Wednesday, June 10, 2009

Finally finished!!!

A year and a half ago, a friend asked me to make a quilt from some of his discarded suits. I've made three wool quilts before for him, and I was not very enthusiastic about taking on another one. But I said "Yes" anyway.

The wools are great, and you can get a surprising amount of fabric from men's clothing, especially the trousers.

I started cutting immediately, while I pondered what kind of design to use that would be interesting to me, and acceptable to him.

Since he is a federal judge, and will probably put this quilt in his chambers, I decided on the "Courthouse Steps" pattern. I do not generally do traditional squares, but there are a few I have wanted to try.

Ever since I saw the latest Gees Bend show, with the architectural theme, I have been in love with the courthouse steps pattern. I had enough fabrics to have the light and dark contrast. But I just couldn't face a big study in black and gray!

 My friend Emma, whose husband owns the contemporary design shop, Scorpio, has given me an array of wonderful Ultrasuede scraps, that had been discarded from various design projects that Scorpio had completed.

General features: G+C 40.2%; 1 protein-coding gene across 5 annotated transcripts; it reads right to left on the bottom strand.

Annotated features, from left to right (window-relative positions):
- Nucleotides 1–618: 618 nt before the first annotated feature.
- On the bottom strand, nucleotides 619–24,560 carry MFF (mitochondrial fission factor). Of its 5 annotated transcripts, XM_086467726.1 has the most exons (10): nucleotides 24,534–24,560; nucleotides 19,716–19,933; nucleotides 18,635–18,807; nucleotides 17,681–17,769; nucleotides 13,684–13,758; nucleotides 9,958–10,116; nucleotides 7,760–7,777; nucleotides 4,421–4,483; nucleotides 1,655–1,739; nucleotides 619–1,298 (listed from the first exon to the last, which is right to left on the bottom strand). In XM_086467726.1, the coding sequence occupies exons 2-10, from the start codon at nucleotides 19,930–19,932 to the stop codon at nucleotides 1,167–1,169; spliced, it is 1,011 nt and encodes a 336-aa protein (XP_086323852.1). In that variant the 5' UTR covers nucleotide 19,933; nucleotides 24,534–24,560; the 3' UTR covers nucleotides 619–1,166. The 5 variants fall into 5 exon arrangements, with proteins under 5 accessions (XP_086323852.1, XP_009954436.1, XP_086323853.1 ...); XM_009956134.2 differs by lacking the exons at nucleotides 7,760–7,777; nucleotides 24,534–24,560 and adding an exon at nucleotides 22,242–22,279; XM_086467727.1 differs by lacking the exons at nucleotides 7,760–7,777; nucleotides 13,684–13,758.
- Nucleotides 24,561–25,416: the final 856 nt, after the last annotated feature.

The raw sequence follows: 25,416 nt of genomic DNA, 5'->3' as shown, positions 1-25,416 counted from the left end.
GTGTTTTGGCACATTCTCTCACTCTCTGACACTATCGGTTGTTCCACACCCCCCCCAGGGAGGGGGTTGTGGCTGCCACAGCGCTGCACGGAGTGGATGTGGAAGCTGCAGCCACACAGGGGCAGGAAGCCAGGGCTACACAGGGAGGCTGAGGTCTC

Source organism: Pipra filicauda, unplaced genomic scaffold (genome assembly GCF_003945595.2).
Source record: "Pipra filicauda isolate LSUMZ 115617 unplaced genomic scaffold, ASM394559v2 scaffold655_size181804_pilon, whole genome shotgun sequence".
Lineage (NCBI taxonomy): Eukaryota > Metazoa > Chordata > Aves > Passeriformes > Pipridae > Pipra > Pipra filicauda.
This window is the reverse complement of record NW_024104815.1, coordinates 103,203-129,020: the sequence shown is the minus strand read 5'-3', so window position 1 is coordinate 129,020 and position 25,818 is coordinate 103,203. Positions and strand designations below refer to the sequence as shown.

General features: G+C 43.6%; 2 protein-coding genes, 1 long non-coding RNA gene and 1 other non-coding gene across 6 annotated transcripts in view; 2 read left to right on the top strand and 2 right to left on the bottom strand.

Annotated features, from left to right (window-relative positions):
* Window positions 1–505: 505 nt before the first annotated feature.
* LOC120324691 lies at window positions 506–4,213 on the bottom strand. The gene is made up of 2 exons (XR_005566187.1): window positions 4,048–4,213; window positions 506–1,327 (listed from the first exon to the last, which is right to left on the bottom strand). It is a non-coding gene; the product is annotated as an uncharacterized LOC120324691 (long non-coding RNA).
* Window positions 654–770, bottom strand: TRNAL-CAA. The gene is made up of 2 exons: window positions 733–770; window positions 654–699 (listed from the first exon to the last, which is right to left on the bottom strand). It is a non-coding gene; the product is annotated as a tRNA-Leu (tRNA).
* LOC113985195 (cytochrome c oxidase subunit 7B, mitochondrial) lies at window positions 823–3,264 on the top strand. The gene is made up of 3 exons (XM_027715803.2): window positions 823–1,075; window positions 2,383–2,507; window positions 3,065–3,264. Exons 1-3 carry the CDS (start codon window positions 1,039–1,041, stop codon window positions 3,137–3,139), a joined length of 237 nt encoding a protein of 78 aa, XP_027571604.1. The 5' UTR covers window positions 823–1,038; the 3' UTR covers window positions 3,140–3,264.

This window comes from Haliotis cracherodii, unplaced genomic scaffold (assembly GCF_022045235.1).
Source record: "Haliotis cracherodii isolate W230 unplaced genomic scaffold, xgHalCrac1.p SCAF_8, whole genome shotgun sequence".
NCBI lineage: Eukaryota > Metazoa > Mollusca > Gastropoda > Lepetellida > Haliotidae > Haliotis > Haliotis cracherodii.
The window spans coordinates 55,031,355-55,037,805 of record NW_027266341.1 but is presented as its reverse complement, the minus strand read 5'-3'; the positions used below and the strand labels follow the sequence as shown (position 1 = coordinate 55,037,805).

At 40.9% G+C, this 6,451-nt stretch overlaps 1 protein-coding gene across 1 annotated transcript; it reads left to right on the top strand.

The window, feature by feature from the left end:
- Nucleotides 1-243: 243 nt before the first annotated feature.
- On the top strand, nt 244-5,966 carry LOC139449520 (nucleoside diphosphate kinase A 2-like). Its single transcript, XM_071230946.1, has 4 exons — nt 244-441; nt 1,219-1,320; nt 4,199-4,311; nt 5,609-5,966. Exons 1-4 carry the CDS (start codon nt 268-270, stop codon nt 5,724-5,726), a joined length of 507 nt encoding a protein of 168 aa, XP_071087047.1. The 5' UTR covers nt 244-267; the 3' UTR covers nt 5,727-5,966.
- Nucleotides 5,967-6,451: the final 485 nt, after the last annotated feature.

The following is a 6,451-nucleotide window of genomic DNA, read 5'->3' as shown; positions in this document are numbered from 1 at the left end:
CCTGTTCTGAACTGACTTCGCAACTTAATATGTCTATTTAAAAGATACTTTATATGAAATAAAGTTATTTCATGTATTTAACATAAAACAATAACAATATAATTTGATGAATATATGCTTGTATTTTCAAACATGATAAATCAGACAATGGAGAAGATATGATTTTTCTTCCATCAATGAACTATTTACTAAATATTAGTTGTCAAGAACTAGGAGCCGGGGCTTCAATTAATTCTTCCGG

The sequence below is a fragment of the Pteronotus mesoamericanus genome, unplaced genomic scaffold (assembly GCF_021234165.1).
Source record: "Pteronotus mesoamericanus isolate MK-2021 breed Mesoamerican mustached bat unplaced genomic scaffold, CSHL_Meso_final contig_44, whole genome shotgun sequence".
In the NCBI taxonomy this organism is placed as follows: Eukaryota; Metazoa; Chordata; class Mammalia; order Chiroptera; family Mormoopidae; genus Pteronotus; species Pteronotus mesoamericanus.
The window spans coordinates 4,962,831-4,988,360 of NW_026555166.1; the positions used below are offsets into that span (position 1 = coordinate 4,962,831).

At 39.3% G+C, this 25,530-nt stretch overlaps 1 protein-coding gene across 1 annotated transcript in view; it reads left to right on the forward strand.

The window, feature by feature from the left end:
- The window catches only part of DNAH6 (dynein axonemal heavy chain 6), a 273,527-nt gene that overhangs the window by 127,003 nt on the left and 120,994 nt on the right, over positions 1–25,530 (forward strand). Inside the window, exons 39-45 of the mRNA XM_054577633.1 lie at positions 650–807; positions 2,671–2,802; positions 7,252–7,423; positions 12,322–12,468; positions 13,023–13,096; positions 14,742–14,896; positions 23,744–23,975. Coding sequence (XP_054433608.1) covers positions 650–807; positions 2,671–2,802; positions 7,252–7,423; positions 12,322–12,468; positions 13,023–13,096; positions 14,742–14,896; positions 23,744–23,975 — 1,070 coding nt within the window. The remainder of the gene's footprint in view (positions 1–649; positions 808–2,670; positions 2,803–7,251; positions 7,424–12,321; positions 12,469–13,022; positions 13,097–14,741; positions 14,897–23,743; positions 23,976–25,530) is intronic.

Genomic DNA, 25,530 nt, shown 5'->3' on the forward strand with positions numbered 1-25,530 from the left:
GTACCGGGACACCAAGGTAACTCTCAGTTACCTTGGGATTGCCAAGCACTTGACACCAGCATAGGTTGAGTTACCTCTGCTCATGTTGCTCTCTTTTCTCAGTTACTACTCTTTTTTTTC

They are in so many delicious colors, and also a few designs, like leopard and other animal skins.

So I decided to make the centers of the squares from these Ultrasuede scraps. I was able to make it a sort of "charm" quilt, because no two centers are the same color. 

Making the centers was the fun part.  After that, I managed  to drag this project out for months and months.

When it came time to decide what to use for a backing, Tom made that part easy for me. He took the quilt top to Hancock's of Paducah, and Mr. Hancock himself declared "This quilt needs a silk backing! "

 So Tom chose a beautiful dusty rose Dupioni silk for the backing. It is a sturdy silk that looks and feels wonderful, and was much easier to work with than other silks I have used in the past. 

Getting 2 mm. silk ribbon to tie the quilt with proved to be quite a challenge, now that Baer's has closed, but I finally did find enough to tie it with. Then I needed an appropriate binding, something that would go with both the wool and the silk. Black grosgrain ribbon is the perfect transition, and it made a very neat and attractive binding.

This afternoon I printed the label on a piece of leftover silk, and sewed it on. All I have to do now is deliver it, and then I can get on to some other things! I am very happy with the way it turned out, and I think it will be a good heirloom for his children in years to come.

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